December 23, 2003


Just finished Rational Mysticism by John Horgan (formerly a writer for Scientific American). The book is basically a series of interviews with people who are after enlightenment in one way or another, including Al Gore's favorite guru (who claims to have achieved zen enlightenment, but whom the author finds incredibly annoying) and the inventor of LSD. Zen, mescaline, postmodernism, and many other approaches are investigated.

Unsurprisingly, Horgan does not find scientific proof of the validity of mystical experiences. But the book is interesting in a dozen different ways. It demonstrates the incredibly lame work done so far on the physiology of meditation, and debunks some of the myths around the psychedelic movement. I think inadvertently the book demonstrates what a Harvard thing the psychedelic movement was - not just Timothy Leary - there must be half a dozen Harvard types in this book ingesting Amazon hallucinogens and whatnot.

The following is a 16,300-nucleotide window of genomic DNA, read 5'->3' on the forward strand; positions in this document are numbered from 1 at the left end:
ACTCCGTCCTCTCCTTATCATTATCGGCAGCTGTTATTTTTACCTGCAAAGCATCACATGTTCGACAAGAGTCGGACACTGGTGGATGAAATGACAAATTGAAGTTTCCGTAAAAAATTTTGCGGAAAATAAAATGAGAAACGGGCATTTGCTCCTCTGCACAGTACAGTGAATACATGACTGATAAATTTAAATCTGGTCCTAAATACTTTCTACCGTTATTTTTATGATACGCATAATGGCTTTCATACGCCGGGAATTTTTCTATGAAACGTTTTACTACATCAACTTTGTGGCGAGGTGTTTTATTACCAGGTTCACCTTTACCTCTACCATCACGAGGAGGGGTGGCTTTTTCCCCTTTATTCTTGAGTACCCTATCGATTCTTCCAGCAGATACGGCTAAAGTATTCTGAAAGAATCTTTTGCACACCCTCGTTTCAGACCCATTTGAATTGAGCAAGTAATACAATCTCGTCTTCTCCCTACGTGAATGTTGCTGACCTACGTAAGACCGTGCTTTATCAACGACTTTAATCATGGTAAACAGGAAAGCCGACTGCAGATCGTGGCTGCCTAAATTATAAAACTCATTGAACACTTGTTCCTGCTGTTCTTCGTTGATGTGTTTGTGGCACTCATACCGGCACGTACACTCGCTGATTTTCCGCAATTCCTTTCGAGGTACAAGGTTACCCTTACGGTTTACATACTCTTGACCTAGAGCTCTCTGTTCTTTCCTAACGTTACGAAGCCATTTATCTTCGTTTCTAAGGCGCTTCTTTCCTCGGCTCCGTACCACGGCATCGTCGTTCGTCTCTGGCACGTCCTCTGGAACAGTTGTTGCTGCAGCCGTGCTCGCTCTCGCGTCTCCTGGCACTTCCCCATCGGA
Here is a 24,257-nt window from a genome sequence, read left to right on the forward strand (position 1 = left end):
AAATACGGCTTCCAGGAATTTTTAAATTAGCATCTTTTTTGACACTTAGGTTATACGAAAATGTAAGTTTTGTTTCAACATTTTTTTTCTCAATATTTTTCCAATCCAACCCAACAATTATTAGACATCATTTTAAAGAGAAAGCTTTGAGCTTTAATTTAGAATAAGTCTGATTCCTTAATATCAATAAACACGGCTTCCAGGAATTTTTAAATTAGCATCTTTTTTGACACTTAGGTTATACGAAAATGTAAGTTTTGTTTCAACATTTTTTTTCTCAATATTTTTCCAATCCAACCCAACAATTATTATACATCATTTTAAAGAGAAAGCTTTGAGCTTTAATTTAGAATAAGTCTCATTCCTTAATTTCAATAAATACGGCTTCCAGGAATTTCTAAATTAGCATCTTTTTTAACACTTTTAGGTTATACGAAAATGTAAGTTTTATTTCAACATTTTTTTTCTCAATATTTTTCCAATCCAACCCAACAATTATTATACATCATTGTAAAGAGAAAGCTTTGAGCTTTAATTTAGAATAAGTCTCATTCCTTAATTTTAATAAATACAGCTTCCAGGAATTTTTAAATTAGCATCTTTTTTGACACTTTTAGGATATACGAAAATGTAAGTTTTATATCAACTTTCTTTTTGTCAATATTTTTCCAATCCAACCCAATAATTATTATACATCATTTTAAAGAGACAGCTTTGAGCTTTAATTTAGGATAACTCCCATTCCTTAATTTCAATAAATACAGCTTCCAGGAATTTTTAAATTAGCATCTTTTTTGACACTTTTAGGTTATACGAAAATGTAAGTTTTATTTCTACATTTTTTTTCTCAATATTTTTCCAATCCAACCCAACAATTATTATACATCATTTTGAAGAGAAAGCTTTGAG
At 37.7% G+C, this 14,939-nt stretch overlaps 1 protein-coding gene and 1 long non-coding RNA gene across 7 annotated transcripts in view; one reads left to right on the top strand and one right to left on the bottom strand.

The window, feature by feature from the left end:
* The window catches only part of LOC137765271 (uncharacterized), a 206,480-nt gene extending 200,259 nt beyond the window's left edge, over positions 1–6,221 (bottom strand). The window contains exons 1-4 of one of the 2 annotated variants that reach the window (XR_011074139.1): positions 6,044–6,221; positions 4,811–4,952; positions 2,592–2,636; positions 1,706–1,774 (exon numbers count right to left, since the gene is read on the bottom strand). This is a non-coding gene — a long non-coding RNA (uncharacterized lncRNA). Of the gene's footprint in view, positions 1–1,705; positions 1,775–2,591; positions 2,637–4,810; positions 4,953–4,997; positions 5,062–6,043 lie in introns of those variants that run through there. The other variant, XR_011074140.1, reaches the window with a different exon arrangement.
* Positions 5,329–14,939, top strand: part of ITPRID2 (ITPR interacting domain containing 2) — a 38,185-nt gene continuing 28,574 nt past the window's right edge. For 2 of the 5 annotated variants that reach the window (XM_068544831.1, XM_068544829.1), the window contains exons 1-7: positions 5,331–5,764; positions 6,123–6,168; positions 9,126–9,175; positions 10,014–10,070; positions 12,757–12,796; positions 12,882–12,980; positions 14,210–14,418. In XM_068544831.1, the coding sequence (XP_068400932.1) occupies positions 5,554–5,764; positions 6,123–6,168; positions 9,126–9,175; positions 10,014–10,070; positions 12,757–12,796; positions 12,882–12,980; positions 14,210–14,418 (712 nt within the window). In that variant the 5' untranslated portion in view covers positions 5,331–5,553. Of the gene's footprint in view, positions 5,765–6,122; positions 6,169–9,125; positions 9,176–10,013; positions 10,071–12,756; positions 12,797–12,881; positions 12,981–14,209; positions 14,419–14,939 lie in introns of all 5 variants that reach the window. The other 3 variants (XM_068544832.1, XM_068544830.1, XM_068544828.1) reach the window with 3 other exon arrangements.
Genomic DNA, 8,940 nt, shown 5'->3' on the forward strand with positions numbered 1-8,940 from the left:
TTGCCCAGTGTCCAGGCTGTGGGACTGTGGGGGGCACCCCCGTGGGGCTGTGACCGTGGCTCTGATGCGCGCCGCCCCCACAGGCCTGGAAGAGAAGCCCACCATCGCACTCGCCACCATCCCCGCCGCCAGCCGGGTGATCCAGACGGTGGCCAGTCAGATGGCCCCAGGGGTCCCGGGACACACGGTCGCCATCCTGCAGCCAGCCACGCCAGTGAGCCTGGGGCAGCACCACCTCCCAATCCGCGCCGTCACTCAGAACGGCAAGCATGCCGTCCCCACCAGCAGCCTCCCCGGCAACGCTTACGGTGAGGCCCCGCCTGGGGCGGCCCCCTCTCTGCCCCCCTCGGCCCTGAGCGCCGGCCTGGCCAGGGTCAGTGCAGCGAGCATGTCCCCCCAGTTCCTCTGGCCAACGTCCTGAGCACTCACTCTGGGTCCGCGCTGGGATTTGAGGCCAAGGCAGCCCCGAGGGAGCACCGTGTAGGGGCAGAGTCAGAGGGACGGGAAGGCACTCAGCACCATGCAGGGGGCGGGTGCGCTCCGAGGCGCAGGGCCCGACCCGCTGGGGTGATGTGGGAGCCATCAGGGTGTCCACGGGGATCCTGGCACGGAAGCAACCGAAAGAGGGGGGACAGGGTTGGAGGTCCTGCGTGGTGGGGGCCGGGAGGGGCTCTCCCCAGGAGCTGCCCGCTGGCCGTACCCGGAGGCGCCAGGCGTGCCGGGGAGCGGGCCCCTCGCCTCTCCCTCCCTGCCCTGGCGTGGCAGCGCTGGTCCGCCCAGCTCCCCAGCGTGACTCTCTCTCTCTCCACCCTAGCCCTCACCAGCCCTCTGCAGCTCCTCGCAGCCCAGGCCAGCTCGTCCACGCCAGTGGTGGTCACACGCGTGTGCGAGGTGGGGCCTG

Horgan himself tilts toward gnosticism, which views the creator as a malevolent demon. He takes as evidence of this the death of a 43 year-old Stanford astrophysicist specializing in the study of low-probability events. A father of three, he was killed when a car ran through the front window of the coffee shop where he was sitting - on Father's Day.


Post a Comment

<< Home